Vol. 49, No. 2, March 2018
Persistent disconnects within and among education research,
practice, and policy are limiting the reach of professional mathematics teacher
communities, one of the most promising levers for humanizing mathematics
teaching and learning in schools. An overarching goal of this commentary is to
convince the field of mathematics education to broaden its research agendas
beyond individual classrooms to teacher collectives so that our combined
efforts have a greater positive impact on how people experience mathematics in
and out of school.
This book review analyzes Cases
for Mathematics Teacher Educators: Facilitating Conversations About Inequities in Mathematics Classrooms, edited by Dorothy
Y. White, Sandra Crespo, and Marta Civil.
In this editorial, the editors contend that partnerships alone
are not sufficient to overcome all
obstacles preventing research from meaningfully impacting practice.
Equity in mathematics classroom discourse is a pressing concern,
but analyzing issues of equity using
observational tools remains a challenge. In this article, the authors propose equity
analytics as a quantitative approach to analyzing aspects of equity and
inequity in classrooms. They introduce a classroom observation tool that
focuses on relatively low-inference dimensions of classroom discourse, which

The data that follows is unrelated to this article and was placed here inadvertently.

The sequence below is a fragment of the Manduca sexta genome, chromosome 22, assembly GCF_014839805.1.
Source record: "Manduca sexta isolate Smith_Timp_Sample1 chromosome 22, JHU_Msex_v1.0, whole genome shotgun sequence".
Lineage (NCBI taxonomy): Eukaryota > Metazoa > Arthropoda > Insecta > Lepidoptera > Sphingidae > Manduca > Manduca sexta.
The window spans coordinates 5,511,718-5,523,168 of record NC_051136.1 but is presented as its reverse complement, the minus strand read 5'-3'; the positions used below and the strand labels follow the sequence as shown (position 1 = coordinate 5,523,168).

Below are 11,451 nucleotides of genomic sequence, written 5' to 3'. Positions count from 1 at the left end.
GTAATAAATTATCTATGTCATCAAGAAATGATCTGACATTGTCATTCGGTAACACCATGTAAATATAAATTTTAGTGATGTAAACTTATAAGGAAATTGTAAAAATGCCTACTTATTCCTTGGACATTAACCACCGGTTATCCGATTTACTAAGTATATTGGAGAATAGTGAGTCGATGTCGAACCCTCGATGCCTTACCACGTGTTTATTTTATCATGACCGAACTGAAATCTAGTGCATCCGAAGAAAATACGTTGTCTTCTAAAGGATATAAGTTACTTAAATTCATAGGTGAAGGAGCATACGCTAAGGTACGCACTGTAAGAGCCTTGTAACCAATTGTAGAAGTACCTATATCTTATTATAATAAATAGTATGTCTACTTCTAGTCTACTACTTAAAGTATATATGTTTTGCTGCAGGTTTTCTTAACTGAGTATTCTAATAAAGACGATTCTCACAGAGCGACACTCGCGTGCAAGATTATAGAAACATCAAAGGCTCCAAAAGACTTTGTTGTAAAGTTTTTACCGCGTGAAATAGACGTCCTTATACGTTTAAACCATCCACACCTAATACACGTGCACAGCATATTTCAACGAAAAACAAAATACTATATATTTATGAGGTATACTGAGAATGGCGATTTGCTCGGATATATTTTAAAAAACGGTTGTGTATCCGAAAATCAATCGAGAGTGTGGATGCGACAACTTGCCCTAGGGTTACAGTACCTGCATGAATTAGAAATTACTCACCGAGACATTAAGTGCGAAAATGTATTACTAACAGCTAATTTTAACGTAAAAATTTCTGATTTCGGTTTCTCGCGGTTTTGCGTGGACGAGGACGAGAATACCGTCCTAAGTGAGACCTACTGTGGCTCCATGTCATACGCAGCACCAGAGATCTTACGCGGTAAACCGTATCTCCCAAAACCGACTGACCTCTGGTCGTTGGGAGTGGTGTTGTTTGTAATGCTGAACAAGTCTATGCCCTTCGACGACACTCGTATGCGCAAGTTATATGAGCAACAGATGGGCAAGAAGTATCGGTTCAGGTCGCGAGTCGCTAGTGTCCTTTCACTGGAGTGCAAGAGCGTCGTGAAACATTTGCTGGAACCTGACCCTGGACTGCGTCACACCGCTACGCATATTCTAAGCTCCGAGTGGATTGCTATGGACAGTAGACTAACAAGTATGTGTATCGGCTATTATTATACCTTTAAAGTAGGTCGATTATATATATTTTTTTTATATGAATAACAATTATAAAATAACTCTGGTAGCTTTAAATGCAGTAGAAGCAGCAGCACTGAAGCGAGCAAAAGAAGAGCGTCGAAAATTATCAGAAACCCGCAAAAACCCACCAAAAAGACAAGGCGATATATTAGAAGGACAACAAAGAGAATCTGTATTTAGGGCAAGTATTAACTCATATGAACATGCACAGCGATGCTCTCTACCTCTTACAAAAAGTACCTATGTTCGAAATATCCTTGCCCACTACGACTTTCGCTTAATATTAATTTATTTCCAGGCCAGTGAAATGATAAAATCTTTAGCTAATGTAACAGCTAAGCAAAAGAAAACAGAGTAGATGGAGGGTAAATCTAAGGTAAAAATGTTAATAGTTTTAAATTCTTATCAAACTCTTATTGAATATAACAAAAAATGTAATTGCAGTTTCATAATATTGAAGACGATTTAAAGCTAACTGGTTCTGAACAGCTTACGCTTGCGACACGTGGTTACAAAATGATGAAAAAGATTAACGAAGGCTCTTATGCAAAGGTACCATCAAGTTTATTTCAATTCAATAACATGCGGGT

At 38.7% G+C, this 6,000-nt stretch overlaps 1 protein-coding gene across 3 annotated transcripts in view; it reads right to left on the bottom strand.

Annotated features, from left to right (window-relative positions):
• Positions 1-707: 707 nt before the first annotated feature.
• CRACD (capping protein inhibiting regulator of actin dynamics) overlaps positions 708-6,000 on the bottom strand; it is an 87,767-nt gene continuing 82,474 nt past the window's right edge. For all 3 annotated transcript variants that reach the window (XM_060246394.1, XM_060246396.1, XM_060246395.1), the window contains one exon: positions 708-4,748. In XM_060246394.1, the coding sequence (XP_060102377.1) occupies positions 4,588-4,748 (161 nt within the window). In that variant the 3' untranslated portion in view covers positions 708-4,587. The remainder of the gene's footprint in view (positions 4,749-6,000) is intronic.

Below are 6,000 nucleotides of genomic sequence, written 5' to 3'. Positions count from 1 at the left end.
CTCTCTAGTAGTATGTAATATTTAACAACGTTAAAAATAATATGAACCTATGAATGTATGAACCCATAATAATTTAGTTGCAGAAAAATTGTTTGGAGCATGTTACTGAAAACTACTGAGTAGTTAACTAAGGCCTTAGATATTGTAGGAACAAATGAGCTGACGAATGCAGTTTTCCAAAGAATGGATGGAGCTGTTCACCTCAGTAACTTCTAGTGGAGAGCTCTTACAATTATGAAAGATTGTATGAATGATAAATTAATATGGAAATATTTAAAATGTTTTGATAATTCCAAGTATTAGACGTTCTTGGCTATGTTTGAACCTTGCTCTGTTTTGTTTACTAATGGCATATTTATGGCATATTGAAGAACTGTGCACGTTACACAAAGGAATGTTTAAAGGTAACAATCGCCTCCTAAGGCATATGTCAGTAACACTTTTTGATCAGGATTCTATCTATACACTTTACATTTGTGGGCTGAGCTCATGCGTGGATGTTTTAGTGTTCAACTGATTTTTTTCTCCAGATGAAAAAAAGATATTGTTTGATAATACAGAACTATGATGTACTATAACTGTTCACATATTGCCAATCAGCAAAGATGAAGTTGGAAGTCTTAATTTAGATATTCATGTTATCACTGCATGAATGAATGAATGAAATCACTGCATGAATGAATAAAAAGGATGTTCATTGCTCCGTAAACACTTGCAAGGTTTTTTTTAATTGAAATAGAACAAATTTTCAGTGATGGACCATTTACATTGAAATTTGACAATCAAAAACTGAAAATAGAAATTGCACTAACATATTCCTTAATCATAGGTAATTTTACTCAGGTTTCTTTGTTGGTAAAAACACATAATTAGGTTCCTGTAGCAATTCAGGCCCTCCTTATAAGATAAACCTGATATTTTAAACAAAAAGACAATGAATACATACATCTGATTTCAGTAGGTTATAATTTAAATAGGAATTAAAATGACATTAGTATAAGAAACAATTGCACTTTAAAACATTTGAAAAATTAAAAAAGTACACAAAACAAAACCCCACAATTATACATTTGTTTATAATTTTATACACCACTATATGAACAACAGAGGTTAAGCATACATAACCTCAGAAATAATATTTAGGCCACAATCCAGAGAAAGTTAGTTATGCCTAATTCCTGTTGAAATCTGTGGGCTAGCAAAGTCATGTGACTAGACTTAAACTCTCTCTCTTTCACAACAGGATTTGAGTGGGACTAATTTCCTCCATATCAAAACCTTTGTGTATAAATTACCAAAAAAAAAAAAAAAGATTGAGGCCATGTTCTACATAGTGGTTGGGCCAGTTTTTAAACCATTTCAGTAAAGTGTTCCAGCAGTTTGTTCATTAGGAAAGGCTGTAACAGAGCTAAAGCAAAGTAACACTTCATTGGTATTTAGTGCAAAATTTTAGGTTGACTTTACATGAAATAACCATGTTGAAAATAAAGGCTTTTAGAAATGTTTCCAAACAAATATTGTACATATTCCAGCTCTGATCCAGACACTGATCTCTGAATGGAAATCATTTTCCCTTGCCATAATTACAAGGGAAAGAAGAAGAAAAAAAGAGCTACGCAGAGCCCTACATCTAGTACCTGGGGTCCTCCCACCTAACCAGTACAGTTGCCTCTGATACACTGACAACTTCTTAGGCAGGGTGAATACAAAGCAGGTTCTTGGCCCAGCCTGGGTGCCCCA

are cross-tabulated with demographic markers (e.g., gender, race) to identify
patterns of more and less equitable participation within and across lessons.
Images of mathematics and mathematicians are often negative and
stereotyped. These portrayals may work
to construct our impressions of mathematics and influence students’ identity
with and future participation in the subject. This study examined young adult
fiction as a context in which school mathematics is portrayed and constructed.
Through their work on the Fractions Project, Steffe and Olive
(2010) identified a progression of
fraction schemes that describes students’ development toward more and more
sophisticated ways of operating with fractions. The purpose of this replication
study was to address that question using data gathered from written assessments
of 76 5th- and 6th-grade students in China. Results indicate a remarkably
similar progression among students in the United States and students in China.
This book review analyzes Curricular
Resources and Classroom Use: The Case of Mathematics, by Gabriel J.
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